Boston Cheap Eats: 10 Great Dishes Under $10


[Photographs: Rachel Lebeaux]

Boston's got some serious dining chops, but chasing down the latest restaurant opening, the newest hot chef or the trendiest ingredient can be exhausting. Sometimes, what visitors and locals alike want is a no-fuss, affordable, and, above all, flavorful meal—and preferably one with an international spin.

Luckily, Boston and its neighboring towns have a prodigious variety of inexpensive offerings for the intrepid food explorer, or those who simply appreciate a delicious meal that doesn't leave you destitute. Here are 10 great cheap eats in and around Boston, ranging from to-go joints to sit-down restaurants, where I've found you can eat well—and substantially—for $10 or less (as always, tip well where appropriate).

Gene's Chinese Flatbread Café, Downtown Crossing


At Gene's Chinese Flatbread Café, which opened in downtown Boston last summer (following a suburban location in Chelmsford), the eponymous owner greets you with the biggest grin and a knowing look, confident that you'll become a return customer once you've taste his hand-pulled noodles. Called Biang Biang Mian ($6)—an onomatopoetic reference to the "bang bang" noise they emit as they're yanked, bounced, and slapped against the counter—the wide ribbons are pulled up to a yard long and cut into jagged, chewy strips that are appealing in their lack of uniformity. Any other secrets? "They're made of fresh," Gene Wu offers. Alrighty then. Bathed in chili oil, garlic, scallions, a shower of cilantro and crushed red pepper, these revelatory noodles are ushering in new expectations in Boston, and might be the most exciting $6 meal around.

Sapporo Ramen, Cambridge


The Sapporo style of ramen hails from Hokkaido, Japan's northernmost island, where rich, miso-based soups containing a shower of sweet corn are a nourishing, almost defiant meal in the face of harsh winter conditions (sound familiar?). Cantabrigians—and Bostonians too, of course—flock to the Porter Exchange Building for Asian eats, and Sapporo Ramen's spicy miso ramen ($9.30) is among the best. Spring yellow noodles are tossed with sweet corn kernels, nori, finely chopped pork, scallions, and a garnish of bean sprouts. The steaming, bright-red broth is achieved by simmering chicken for 10 hours to achieve a depth usually attributed to pork-based preparations. As always, slurp enthusiastically to show your appreciation for the chef.

Jo Jo Taipei, Allston

Jo Jo Taipei typifies the best of Allston Village cuisine: diverse, delicious, and oh-so-affordable. Sanbeiji (three-cup chicken) is a popular and iconic Taiwanese preparation, but I prefer the dynamite Three Cups Eggplant version ($9.99). It's a penchant largely owed to the beautiful purple skin, which stays a little bit crackly while the eggplant's insides soften when stewed in a cup each of water, rice wine, and soy sauce. The dish is served in an earthenware pot, the eggplant laced with strands of basil, chopped scallions, and almost obscenely large slivers of fresh garlic and ginger, all coalescing into a pungent scent and bold flavor I find intoxicating. For a little extra sustenance, add a bowl of white rice for 99 cents.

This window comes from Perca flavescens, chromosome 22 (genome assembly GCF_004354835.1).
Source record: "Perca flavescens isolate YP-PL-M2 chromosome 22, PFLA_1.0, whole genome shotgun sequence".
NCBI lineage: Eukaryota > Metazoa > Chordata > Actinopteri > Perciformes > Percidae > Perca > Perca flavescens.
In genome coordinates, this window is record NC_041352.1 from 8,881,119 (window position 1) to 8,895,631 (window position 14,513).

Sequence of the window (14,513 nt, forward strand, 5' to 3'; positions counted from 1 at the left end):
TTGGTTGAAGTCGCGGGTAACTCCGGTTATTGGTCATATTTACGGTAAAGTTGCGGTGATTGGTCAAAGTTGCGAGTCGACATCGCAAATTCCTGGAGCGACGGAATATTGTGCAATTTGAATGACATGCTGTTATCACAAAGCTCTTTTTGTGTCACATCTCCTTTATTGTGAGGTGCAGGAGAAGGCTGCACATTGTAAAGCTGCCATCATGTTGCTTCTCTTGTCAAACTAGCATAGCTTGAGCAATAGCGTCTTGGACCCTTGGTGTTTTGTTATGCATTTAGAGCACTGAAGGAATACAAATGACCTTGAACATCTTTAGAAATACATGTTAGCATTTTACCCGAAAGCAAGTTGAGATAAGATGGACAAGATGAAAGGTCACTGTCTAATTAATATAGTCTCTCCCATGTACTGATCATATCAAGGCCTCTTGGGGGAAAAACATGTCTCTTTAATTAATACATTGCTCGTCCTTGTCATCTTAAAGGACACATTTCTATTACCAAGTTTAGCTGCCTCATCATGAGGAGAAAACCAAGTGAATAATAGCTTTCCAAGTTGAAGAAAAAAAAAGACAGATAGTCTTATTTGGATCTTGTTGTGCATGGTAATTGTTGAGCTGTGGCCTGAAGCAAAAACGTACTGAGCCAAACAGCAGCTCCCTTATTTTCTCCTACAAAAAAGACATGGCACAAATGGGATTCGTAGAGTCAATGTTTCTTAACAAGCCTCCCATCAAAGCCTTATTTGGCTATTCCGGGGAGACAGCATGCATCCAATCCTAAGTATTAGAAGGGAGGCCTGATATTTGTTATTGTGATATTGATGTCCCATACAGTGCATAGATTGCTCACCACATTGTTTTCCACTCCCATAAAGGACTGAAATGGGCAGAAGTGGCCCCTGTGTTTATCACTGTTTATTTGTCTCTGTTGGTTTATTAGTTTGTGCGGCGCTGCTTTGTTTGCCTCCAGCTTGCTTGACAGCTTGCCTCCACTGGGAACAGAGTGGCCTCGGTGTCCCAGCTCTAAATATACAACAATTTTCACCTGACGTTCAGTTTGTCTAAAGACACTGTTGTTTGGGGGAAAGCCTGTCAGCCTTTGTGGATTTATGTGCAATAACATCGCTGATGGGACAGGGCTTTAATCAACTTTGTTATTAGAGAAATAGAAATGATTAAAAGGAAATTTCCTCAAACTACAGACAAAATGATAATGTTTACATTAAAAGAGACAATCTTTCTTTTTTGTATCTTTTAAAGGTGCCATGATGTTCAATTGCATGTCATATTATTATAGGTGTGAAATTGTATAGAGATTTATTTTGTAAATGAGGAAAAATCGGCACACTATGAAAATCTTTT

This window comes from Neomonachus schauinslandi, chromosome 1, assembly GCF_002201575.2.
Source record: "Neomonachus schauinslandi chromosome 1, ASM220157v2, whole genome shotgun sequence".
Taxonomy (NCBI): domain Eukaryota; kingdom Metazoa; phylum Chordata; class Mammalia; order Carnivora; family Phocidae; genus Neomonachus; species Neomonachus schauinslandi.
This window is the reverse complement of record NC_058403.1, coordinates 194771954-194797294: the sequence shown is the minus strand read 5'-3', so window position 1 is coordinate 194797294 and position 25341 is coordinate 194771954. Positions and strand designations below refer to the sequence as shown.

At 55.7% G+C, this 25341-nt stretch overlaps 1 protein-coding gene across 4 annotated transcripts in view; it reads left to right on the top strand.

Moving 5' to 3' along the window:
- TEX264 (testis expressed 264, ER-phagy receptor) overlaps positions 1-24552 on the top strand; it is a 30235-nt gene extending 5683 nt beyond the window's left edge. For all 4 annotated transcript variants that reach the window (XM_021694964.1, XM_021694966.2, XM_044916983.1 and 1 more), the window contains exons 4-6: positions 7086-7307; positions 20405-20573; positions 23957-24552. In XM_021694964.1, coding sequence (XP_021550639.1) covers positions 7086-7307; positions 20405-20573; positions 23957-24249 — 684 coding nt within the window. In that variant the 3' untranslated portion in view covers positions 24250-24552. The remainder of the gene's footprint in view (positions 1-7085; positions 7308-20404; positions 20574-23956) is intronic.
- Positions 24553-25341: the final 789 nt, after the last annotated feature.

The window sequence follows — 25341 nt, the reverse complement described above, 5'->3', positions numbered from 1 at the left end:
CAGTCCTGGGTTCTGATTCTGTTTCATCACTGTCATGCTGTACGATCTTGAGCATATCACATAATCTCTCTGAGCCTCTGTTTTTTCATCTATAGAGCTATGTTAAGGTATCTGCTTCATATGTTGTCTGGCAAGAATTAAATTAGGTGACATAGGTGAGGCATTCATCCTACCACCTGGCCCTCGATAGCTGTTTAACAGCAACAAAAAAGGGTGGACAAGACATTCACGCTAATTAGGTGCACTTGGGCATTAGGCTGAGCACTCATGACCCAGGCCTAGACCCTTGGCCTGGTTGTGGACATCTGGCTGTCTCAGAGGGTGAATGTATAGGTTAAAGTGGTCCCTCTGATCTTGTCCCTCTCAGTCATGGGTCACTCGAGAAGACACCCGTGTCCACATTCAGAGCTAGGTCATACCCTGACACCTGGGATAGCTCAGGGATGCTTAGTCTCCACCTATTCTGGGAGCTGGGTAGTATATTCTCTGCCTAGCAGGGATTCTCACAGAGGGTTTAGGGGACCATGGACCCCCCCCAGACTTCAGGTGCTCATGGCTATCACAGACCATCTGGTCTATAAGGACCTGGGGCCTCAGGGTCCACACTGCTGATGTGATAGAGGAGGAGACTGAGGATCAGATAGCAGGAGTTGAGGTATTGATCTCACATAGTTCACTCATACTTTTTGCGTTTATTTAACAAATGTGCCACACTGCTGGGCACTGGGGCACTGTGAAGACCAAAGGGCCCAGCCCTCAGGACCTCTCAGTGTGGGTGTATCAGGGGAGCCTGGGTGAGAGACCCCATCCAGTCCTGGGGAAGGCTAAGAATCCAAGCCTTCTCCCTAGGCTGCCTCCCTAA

House of Tibet Kitchen, Somerville

This family establishment near Davis Square opened nearly 16 years ago. The House of Tibet Kitchen dining room, overseen by a portrait of the Dalai Lama, is host to Himalayan cuisine that boasts flavor, freshness, and value. Everybody at your table starts the meal with complimentary lentil soup, mild and thickened with carrots and celery. The Tsel Nezom ($10) stir-fries broccoli, cauliflower, carrots, zucchini, onion, and snow peas with minced ginger and garlic. The flavors are bright, crisp and not the least bit greasy; for $1, you can add tofu as well. Two pieces of steamed Tingmo bread accompany the meal, the perfect implement to absorb extra sauce. There's even a small salad (more like a slaw) showered with black pepper. The Ngo Khatsa ($10), a spicy, Indian-influenced spinach dish, is also worth seeking out.

Galleria Umberto, North End

As you descend upon Hanover Street, you'll likely spot a line out the door, and maybe even a lingering pizza-focused tour group. The Sicilian Squares ($1.65) at Galleria Umberto justify the hype: brought to the counter in oversized pans, burnt around the edges, cheese browned and bubbly, tart tomato sauce spilling over the sides and grease glistening unapologetically, these slices are the real deal. But don't neglect the restaurant's other offerings: golden Arancini ($3.25), fist-size, fried risotto balls sliced open to reveal cheese, peas and seasoned ground beef; and Panzarotti($1.65), a massive fried tater tot stuffed with chives and cheese. All of this can be yours for less than $10, but get there early! The restaurant closes by 3 p.m., and individual menu items are first come, first served.